Fraud Portion of Suit Against Scientology Dismissed
LOS ANGELES (AP) _ The Church of Scientology didn’t defraud a former member, a judge has ruled, but the member will be allowed to pursue a lawsuit claiming that church practices caused him emotional harm.
Superior Court Judge Ronald Swearinger on Monday dismissed part of a lawsuit against the church by Larry Wollersheim, ruling that Wollersheim couldn’t claim that Scientologists intentionally defrauded him. The balance of the suit will be decided by a jury, Swearinger ruled.
Wollersheim’s attorney, Leta Schlosser, said the judge agreed with the church’s argument that there was no proof the people named in the lawsuit believed the practices they used on Wollersheim were fraudulent.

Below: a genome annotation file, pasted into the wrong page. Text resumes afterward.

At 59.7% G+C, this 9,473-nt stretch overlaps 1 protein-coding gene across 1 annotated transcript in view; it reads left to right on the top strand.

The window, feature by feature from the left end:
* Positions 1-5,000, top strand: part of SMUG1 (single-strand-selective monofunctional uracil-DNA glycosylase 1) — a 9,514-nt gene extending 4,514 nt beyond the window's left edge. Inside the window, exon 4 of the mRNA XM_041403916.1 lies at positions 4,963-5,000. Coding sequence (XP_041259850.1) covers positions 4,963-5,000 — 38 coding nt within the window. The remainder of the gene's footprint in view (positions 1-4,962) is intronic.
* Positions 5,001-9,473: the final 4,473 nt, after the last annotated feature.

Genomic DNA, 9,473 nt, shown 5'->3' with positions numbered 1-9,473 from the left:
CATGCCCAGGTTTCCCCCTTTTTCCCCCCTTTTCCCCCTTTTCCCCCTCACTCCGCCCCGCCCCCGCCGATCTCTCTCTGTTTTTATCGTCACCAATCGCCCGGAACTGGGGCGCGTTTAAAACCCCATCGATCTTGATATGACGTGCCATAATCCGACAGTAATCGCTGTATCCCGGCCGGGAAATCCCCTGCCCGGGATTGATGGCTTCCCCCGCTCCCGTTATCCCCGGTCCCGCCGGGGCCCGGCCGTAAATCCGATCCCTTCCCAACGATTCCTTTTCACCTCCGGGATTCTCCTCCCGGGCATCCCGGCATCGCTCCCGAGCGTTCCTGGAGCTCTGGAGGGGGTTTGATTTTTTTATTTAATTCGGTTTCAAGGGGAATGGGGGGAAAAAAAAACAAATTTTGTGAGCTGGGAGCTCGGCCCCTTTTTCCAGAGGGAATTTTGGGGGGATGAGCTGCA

The Los Angeles-based church claims Wollersheim’s lawsuit is an attack on the fundamental beliefs of Scientology and thus an assault on freedom of religion.
Wollersheim, a member of the church for 11 years, contends he was left financially and emotionally destroyed by church practices.
The church, founded in the 1950s by L. Ron Hubbard, is based on the idea that the tensions of modern life need to be released. It charges members thousands of dollars to go through a program that includes exercises, counseling and such practices as ″auditing″ on a lie-detector-type device called an E-Meter.
Former members and detractors have called the church a brainwashing cult, and the church has been in a continuous battle with federal authorities over taxes.
The judge said a jury would have to decide the claim of inflicting emotional distress.
The trial attracted attention last week when movie star John Travolta showed up in court to show support for the religion. Travolta, a longtime Scientologist, credited his faith with allowing him to ″survive in Hollywood.″